Spotting and tackling low-level neglect

Written by: HTU | Published:

Based on recent research evidence, Caroline Sharp offers some practical advice on how schools can identify and support pupils who are suffering from low-level neglect.


Child neglect is a serious problem in this country. It is the most common reason that children are made subject to a child protection plan and it features as a main or contributing factor in 60 per cent of all Serious Case Reviews (1) . Yet it can be difficult for primary teachers to know how to spot neglect and what to do next. 

According to Action for Children (2013): “Neglect can take different forms, ranging from obvious physical signs such as being severely under or overweight, to children being left alone in the house or on the streets for long periods of time. Children may lack parental support to go to school, miss health appointments, have no opportunities to have fun or be ignored when distressed.”

NFER and Research in Practice recently reported the results of a collaborative research study by nine local authorities into early intervention in cases of low-level child neglect. It is based on interviews with more than 105 multi-agency practitioners (including headteachers, teachers, support staff, SENCOs and education welfare officers from both primary and secondary) and 40 parents, children and young people.

How do you identify neglect? 

Practitioners say that there is a lack of agreed definitions to help them identify neglect, so they tend to rely on their professional judgement. 

One explained that they relied on the “knowledge of the staff within the school and visual and verbal indicators from parents and children”. They added: “That’s how you pick up on it, there’s no matrix set up to say this is what you’re looking at and watching. It’s a gut instinct and it’s knowing your families.”

In practice, staff tend to identify child neglect in relation to four areas: physical neglect, emotional neglect, parental behaviours, and meeting children’s educational needs.

  • Indications of physical neglect might be issues with a child’s health, nutrition, poor hygiene or inappropriate clothing. 

  • Signs of emotional neglect include poor interaction between children and parents, inconsistent parenting, a failure to establish appropriate boundaries, a lack of family routines, children staying up late or roaming the streets, and social isolation.

  • Parental behaviours associated with neglect include parents prioritising their own needs over those of their children, behaving inappropriately in front of their children, leaving children without adequate supervision, exposing their children to substance abuse, domestic violence or risk of harm.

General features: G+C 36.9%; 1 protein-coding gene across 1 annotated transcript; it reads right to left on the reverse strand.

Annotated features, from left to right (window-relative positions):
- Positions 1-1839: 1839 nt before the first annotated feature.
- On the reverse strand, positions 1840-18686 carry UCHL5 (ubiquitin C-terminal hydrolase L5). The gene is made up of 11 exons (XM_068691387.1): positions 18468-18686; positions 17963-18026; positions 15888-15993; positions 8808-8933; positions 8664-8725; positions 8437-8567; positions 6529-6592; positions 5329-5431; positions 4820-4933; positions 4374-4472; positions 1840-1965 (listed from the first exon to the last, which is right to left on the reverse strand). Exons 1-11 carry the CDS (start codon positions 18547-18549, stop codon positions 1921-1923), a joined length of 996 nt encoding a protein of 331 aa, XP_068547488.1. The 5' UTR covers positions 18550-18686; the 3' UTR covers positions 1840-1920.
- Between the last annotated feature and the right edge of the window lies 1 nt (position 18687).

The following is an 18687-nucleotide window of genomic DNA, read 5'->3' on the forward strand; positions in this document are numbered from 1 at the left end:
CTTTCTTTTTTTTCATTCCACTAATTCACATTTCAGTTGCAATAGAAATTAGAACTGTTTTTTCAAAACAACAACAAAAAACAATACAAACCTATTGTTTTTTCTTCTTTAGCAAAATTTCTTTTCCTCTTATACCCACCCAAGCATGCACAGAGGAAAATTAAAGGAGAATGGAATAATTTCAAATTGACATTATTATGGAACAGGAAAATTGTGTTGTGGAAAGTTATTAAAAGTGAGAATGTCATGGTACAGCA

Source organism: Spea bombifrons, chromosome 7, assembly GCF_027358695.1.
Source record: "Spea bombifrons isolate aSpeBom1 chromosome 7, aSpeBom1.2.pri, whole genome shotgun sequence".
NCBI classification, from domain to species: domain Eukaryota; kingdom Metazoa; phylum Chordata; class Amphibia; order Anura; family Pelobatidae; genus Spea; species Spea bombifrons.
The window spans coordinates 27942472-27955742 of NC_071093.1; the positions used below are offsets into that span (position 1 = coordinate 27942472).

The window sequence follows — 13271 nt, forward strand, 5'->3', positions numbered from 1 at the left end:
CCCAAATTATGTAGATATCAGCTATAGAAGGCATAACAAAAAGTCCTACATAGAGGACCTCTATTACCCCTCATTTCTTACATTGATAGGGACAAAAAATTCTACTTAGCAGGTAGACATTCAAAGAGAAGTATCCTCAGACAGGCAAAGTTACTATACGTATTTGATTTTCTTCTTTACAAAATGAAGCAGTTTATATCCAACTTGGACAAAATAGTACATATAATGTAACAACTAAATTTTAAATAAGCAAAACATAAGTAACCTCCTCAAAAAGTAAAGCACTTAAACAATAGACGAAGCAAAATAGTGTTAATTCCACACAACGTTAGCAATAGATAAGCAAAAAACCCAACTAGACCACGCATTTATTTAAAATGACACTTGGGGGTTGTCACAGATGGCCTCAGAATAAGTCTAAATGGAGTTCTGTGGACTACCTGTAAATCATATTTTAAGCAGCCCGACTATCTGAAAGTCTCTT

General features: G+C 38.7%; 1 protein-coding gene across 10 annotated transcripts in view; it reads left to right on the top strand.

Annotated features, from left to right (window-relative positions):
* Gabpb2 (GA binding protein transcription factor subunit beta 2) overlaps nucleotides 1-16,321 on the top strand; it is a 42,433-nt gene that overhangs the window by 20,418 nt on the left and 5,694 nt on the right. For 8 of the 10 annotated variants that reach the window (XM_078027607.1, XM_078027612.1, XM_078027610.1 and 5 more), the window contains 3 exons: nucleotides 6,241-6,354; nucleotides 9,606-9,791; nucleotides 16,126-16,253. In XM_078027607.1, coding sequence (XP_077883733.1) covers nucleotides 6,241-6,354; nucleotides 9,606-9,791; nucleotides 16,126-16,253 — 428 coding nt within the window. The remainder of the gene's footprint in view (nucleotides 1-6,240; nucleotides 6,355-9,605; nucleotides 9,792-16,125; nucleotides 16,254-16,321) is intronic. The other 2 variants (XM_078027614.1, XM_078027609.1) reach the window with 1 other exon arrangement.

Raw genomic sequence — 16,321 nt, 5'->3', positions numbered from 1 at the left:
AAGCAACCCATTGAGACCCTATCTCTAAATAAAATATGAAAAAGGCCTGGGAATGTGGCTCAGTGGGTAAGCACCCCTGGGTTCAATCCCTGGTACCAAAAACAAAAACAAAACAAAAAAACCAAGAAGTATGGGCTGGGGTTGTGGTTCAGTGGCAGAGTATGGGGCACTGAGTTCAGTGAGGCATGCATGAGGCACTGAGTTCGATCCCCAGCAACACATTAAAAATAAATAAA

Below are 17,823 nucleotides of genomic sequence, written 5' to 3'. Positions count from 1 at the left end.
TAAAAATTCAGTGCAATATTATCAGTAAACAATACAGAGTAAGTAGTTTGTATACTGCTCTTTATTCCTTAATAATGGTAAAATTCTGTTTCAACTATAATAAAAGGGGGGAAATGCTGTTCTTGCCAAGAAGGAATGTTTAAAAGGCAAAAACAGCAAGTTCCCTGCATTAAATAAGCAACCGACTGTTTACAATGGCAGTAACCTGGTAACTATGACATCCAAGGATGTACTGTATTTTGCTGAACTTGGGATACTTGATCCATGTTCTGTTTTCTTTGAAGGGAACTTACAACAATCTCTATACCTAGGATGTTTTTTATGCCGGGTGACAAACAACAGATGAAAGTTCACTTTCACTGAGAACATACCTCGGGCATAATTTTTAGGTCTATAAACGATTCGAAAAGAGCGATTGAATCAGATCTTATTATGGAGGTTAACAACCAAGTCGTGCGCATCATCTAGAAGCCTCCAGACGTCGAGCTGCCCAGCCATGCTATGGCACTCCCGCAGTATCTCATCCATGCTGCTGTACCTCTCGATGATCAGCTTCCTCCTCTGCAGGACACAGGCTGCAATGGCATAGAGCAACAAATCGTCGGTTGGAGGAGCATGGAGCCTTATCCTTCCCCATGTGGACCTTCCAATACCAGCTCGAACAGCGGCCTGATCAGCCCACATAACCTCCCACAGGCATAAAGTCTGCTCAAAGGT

• Educational indicators of neglect include children with poor attendance, a poor home learning environment and parents who appear indifferent or unsupportive of their children’s achievement.

How to respond to signs of neglect

So what should a teacher do if he or she spots one or more of these warning signs? First, there should be someone on the school staff with responsibility to monitor all child safeguarding concerns, usually called the “designated child protection lead”. Teachers should report their concerns to that person and reach agreement on what to do next. 

Of course, if a child is at risk of harm, schools have a duty to report it immediately to the relevant services under child protection procedures. It may be that the concerns fall below this threshold but do require a multi-agency response – in this case the school should consider involving the relevant agencies, for example by starting a formal CAF process (the Common Assessment Framework is for frontline services to use to assess, engage with and holistically support a child or family).

For those cases that do not warrant social care intervention, there is a range of things that teachers can do. In situations where neglect is low-level (for example, where the impact of the neglect appears minor and most of the child’s needs are met, most of the time), it may be appropriate for a class teacher or another member of staff to have an informal meeting with the parents to make them aware of the concern and find out what’s going on.